Sam Bankman-Fried is ARRESTED in the Bahamas after American prosecutors filed criminal charges against FTX founder
- The crypto billionaire, 30, was arrested in The Bahamas on December 12
- American prosecutors have filed the charges against the FTX founder and the indictment will be unsealed Tuesday morning
- It’s ‘likely’ that the US will request his extradition following his arrest
- Sam Bankman-Fried’s crypto empire came crashing down in November 2022
- Bankman-Fried’s arrest comes just hours before he was set to testify before Congress virtually over the collapse of his multi-billion dollar company
- The ‘Crypto King’ said he feared appearing in person in Washington, D.C. due to the paparazzi and not over his fear that he may be arrested on U.S. soil
Sam Bankman-Fried, the disgraced former CEO of FTX, has been arrested.
The crypto billionaire, 30, was arrested in The Bahamas – where he has been hiding out since his $32 billion empire came crashing down last month – and he is now facing criminal charges in the US.
American prosecutors have filed the unspecified charges against the FTX founder, and are ‘likely to request his extradition,’ almost one month to the day from when his company filed for Chapter 11 bankruptcy.
In a statement, Bahamian Prime Minister Philip Davis said: ‘The Bahamas and the United States have a shared interest in holding accountable all individuals associated with FTX who may have betrayed the public trust and broken the law.
‘While the United States is pursuing criminal charges against SBF individually, The Bahamas will continue its own regulatory and criminal investigations into the collapse of FTX, with the continued cooperation of its law enforcement and regulatory partners in the United States and elsewhere.’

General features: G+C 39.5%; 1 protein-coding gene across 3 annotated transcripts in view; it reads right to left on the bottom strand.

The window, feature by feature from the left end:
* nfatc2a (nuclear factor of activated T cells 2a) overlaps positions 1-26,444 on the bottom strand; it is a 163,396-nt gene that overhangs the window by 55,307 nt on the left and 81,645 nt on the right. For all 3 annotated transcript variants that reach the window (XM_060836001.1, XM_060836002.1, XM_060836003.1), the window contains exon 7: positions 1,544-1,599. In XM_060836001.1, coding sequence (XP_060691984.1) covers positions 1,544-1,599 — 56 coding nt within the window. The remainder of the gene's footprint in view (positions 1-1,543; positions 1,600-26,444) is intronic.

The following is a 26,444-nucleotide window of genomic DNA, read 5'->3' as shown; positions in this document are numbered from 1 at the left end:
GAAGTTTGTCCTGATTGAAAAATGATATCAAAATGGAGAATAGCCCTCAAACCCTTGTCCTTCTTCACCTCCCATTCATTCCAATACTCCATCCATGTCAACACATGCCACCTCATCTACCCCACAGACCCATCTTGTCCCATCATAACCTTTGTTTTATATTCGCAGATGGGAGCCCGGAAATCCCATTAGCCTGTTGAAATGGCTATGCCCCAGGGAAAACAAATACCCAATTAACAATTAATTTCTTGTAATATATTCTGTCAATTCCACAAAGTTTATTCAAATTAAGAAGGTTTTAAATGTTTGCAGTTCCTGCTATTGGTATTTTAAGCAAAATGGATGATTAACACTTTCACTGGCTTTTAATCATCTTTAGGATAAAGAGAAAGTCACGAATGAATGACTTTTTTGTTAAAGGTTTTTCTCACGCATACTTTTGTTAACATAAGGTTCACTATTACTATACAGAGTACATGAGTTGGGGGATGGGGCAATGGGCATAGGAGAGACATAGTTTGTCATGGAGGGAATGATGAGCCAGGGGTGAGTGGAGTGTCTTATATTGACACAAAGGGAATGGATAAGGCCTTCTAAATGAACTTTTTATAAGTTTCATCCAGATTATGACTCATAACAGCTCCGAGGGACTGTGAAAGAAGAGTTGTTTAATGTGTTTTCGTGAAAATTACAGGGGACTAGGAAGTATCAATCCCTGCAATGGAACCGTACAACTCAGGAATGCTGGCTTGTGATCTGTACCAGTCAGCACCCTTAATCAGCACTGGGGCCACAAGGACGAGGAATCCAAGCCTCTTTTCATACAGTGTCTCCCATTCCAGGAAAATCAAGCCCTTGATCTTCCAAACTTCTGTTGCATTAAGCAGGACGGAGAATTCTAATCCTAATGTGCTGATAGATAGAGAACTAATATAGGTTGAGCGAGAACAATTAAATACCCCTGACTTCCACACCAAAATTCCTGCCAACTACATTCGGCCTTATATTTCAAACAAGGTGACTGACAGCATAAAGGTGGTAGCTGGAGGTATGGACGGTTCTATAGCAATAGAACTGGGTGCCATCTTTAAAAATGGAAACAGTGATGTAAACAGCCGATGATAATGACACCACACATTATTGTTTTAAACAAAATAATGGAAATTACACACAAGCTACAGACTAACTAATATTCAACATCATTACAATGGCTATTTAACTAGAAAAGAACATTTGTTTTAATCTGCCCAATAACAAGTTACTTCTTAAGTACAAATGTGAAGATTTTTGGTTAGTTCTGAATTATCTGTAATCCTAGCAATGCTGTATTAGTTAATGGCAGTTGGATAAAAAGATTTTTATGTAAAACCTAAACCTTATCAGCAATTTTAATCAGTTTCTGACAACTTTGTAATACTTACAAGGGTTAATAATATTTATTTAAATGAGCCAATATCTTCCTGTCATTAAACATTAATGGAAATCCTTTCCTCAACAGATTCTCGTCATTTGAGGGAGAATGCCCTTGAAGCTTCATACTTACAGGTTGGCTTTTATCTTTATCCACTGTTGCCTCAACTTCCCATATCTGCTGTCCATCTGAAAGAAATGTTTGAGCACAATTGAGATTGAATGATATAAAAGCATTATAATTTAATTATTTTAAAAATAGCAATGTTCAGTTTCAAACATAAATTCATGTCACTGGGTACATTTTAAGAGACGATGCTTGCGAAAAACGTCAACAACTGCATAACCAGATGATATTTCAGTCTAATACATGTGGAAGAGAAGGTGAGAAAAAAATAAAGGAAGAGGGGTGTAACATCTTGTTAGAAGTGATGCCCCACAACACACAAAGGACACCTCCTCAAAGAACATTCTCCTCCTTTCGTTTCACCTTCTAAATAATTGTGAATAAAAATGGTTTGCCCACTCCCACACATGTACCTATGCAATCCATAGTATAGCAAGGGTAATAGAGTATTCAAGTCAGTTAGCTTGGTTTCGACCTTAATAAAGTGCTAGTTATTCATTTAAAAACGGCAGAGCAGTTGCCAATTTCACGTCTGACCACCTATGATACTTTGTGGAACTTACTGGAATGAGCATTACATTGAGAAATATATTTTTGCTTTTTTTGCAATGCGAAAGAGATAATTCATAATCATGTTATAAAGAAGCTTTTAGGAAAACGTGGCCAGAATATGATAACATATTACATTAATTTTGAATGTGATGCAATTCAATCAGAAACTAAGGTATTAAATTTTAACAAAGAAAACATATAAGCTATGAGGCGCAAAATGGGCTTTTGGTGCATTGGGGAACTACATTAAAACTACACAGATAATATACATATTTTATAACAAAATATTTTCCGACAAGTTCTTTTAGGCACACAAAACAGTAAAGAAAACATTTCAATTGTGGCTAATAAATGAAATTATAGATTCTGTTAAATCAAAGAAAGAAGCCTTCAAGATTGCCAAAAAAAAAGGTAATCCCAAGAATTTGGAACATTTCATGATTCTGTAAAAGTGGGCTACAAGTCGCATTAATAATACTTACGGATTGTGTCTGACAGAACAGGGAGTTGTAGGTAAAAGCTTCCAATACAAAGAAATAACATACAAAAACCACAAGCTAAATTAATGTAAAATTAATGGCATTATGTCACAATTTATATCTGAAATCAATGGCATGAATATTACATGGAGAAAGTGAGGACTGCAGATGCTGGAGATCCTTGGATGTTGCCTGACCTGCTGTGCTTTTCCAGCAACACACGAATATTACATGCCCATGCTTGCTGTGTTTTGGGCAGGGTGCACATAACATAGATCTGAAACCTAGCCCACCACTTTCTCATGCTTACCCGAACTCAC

Sam Bankman-Fried, the disgraced former CEO of FTX , has been arrested
This is the statement issued by the office of the U.S. Attorney for the Southern District of New York late Monday evening regarding the arrest of Sam Bankman-Fried
US Attorney Damian Williams said Monday night the indictment will be unsealed Tuesday
Just before 7pm Eastern Standard Time, U.S. Attorney for the Southern District of New York Damian Williams released a statement on Bankman-Fried’s arrest.
‘Earlier this evening, Bahamian authorities arrested Samuel Bankman-Fried at the request of the U.S. Government, based on a sealed indictment filed by the SDNY,’ Williams wrote.
‘We expect to move to unseal the indictment in the morning and will have more to say at that time,’ the attorney continued.
The news of the FTX CEO’s arrest comes just hours before he was set to testify in front of the House Financial Services Committee over the $32 billion collapse of FTX.
Before Bahamian officials announced the arrest of the disgraced CEO, DailyMail.com reported that he would not appear in front of Congress in-person, but rather, he would appear virtually due to his ‘overbooked’ schedule.
Members of the House Financial Services Committee were planning to speak with him about the collapse of the digital currency.
While he confirmed last week he would in fact talk with members of Congress, he said during a recent Twitter space he was concerned about paparazzi in Washington, D.C.
It is now unclear if the testimony will take place and when.
Bankman-Fried was scheduled to speak in front of Congress Tuesday morning on the multi-billion dollar collapse of FTX
It is now unclear if the testimony will take place and when
On Friday, Bloomberg News reported that Justice Department officials were analyzing the alleged transfer of millions of dollars from right around the time when FTX filed for Chapter 11 bankruptcy.
The outlet reported that prosecutors had met to discuss a potential fraud case against the former CEO and several other high-ranking employees for the business.